Have you gotten your flu shot yet? You need to do that soon and be grateful there is such a thing.

Marilee Stripling gave us a talk recently at a Texas City Civic Club meeting about the Spanish Influenza, the pandemic that killed as many people in 1918 as were being killed in World War I.

They call it a pandemic if it spreads all over the place, and Stripling said this one went around the world twice, beginning in the spring and finally winding down in December 1917.

It was called the Spanish flu because it was first reported publicly by newspapers in Spain. So many other countries were preoccupied by the war and their newspapers reflected that.

Remember the “bird flu?” Well, that’s the strain of this epidemic, though nobody knew how to recognize a virus at that time. There were no microscopes strong enough.

There was no cure and very little treatment. Bed rest and liquids. Sound familiar?

Civilians isolated themselves but the military people were all gathered together. Many of them were isolated on ships were they were sent, mostly to die.

Some people went to the hospital, mingled in with all the other sick people, and soon the nurses and doctors were sick, along with the ambulance drivers and everybody else that came in contact with patients.

The only other disease that killed more people was the Black Plague in the 14th century, which took an estimated 75 million lives.

When health professionals tried to organize against it, the people were apathetic, but eventually the public health people closed all the schools and theaters and anywhere that people gathered in big crowds.

The war ended in November and most of the flu was over by December.

The Germans declared had it not been for the flu pandemic, they would have won the war.

Stripling said many have said that had that happened, there would have been no Adolf Hitler and no World War II. Interesting to speculate about, I guess.

Two-thirds of the people who got Spanish flu died and as the strain of virus continued, it mutated, creating a disease more and more resistant to any kind of treatment. Thousands and thousands died.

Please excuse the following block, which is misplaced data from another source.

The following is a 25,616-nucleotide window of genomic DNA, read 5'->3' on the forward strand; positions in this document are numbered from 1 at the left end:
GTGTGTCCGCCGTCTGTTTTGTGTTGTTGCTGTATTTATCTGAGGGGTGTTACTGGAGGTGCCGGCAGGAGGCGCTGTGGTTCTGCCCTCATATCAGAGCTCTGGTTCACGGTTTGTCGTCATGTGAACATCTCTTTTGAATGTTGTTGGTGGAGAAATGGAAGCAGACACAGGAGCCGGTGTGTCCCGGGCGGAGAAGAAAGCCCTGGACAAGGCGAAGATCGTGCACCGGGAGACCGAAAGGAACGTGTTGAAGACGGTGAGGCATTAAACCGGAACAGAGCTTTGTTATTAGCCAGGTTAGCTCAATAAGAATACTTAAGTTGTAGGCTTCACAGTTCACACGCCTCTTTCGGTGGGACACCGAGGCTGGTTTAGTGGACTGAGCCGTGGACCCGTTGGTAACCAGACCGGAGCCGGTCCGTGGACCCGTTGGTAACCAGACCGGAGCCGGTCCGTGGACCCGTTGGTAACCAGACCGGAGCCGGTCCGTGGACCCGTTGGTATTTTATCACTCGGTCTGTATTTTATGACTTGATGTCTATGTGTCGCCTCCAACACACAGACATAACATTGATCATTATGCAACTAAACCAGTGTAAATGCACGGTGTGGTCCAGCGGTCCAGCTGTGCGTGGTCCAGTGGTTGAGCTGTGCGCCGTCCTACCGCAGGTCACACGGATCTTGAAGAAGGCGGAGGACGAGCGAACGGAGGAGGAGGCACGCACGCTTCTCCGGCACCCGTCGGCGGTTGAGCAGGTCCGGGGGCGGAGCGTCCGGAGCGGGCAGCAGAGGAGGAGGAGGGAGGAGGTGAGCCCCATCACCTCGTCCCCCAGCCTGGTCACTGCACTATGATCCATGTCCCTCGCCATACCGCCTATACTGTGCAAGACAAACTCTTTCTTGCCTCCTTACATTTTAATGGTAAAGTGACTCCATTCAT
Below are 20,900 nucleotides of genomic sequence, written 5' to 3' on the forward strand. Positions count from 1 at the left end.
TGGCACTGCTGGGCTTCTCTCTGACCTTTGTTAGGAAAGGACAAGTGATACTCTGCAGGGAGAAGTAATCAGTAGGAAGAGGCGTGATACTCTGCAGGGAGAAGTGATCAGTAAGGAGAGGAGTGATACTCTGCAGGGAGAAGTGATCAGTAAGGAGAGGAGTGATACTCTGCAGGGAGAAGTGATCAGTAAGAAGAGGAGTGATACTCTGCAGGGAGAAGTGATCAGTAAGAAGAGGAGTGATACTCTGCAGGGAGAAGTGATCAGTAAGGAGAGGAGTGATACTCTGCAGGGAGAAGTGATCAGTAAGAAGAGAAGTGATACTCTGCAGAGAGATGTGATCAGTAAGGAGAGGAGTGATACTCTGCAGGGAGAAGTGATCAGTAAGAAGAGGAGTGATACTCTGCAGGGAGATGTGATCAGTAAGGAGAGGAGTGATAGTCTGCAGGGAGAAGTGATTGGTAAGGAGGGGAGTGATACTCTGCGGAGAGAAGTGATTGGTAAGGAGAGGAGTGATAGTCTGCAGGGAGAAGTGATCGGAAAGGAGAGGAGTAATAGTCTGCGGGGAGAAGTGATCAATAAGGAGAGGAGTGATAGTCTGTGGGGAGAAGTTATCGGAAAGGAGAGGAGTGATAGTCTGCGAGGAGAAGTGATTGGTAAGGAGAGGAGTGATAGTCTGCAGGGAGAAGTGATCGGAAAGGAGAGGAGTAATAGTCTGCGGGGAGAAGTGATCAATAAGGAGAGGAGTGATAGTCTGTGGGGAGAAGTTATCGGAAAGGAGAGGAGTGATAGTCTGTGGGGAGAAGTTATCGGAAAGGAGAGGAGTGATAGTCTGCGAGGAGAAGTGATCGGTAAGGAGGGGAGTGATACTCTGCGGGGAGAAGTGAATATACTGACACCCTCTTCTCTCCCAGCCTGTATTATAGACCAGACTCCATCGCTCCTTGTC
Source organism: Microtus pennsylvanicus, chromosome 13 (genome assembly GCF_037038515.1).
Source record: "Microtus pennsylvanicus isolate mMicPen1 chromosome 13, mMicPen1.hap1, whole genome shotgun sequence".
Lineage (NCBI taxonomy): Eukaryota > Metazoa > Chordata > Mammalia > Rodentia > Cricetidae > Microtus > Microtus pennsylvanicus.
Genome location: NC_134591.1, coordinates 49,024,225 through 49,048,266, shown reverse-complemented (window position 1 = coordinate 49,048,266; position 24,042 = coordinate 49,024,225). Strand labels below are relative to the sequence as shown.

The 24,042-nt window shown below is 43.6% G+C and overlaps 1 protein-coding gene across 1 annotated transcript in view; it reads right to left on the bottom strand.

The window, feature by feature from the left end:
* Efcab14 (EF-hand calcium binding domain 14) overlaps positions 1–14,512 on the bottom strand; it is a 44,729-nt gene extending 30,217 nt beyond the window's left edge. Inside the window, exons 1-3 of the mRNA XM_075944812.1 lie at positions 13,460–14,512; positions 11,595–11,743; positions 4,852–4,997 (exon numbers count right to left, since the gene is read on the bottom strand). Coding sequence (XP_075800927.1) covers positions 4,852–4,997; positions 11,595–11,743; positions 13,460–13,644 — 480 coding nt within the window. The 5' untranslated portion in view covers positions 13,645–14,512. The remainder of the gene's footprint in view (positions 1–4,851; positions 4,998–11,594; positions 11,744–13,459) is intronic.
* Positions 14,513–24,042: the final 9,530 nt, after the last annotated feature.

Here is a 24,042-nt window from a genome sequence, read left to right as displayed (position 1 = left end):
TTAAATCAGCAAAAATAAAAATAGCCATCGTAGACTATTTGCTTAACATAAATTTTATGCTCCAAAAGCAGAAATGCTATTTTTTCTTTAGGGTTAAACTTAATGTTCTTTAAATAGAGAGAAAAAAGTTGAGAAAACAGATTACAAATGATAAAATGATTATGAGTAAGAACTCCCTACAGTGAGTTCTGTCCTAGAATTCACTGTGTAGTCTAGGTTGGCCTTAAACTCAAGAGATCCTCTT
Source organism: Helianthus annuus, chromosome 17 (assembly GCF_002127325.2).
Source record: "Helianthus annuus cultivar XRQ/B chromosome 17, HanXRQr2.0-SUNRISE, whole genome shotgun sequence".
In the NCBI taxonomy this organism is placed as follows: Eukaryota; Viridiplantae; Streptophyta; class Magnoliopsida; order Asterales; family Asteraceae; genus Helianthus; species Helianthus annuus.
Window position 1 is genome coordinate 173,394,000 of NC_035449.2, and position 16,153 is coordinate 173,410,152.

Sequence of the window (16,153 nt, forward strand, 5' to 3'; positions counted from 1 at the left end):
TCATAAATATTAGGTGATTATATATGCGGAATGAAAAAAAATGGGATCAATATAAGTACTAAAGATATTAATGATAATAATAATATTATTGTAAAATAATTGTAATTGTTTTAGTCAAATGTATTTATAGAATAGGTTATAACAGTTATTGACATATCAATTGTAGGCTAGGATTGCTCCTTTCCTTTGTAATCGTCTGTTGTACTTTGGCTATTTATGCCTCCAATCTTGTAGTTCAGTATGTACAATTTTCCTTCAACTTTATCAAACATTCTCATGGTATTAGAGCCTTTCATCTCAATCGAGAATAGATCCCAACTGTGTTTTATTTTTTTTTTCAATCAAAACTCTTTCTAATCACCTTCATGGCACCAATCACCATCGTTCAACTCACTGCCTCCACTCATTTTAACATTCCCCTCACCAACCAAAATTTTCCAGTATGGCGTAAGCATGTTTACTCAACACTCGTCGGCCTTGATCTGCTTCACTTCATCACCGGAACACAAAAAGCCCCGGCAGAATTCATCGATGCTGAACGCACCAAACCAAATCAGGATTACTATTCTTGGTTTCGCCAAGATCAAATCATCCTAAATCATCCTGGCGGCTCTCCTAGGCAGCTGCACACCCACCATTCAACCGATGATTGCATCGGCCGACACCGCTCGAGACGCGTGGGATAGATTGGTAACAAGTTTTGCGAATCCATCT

The same mutation happens today, of course, and the people trying to plan for the annual siege of flu try to estimate what brand of the disease they are going to get and plan accordingly.

So far, that seems to be working pretty well. We have had no more pandemics.

Cross your fingers. And get your shot.

Cathy Gillentine is a Daily News columnist. She may be reached at cgillentine1@sbcglobal.net.

(11) comments

Diane Brodie

The flu vaccine contains:
Formaldehyde (linked to multiple cancers and leukemia)
Thimerosal/Mercury (linked to autoimmune disease and inflammation)
Egg protein (used for cell cultures)
Sucrose and Gelatin ( both used as stabilizers)
Polysorbate 80 (linked to liver toxicity and severe non-immunologic anaphylactoid reactions)
Aluminum Salts ((linked to Alzheimer's and Dementia)
Penicillin/Sulfa Drugs (can cause severe allergic reactions and candida)
www.mintconditiondaily.com/flushot

Randy Chapman

It also contains an altered Flu virus that prevent you possibly dying from the Flu. The choice is yours, but it's idiotic to infect others because of your unfounded fears.

Gary Scoggin

The antivaxxers are immune to facts.

Jim Forsythe

antibiotics most likely to cause severe allergic reactions (e.g., penicillins, cephalosporins and sulfa drugs) are not used in vaccine production, and therefore are not contained in vaccines

Jim Forsythe

A research study conducted in 2001 with 4392 participants showed that the risk of developing Alzheimer’s was decreased for those who had received influenza immunizations (flu shots), as well as with for those who received the vaccinations for diphtheria​ or tetanus (grouped together in their research) or poliomyelitis (polio).
This research did not prove that the influenza vaccination was what caused a lower risk of Alzheimer’s, but it did demonstrate that people who received the flu shot were less likely to develop Alzheimer’s  and that those who did not receive the vaccination were more likely to develop Alzheimer’s disease.
One other study involving nearly 12,000 people with chronic kidney disease found that those who received the influenza vaccine had a significant reduction in the development of dementia. 

Jim Forsythe

According to the Alzheimer’s Association, the idea that flu shots (or the chemicals within the shots) cause or increase the risk of developing Alzheimer’s disease is a common myth and is false.

Jim Forsythe

Is the risk higher to get the flu shot vs. not getting it
.Between 3,000 and 50,000 people in the U.S. die of the flu yearly.
Thiomerosal — a preservative that contains mercury — has never been shown to be harmful, . The type of mercury linked with nervous system damage is methyl mercury. Concerns over methyl mercury levels have led to recommendations that pregnant women avoid eating large amounts of certain types of fish, such as swordfish.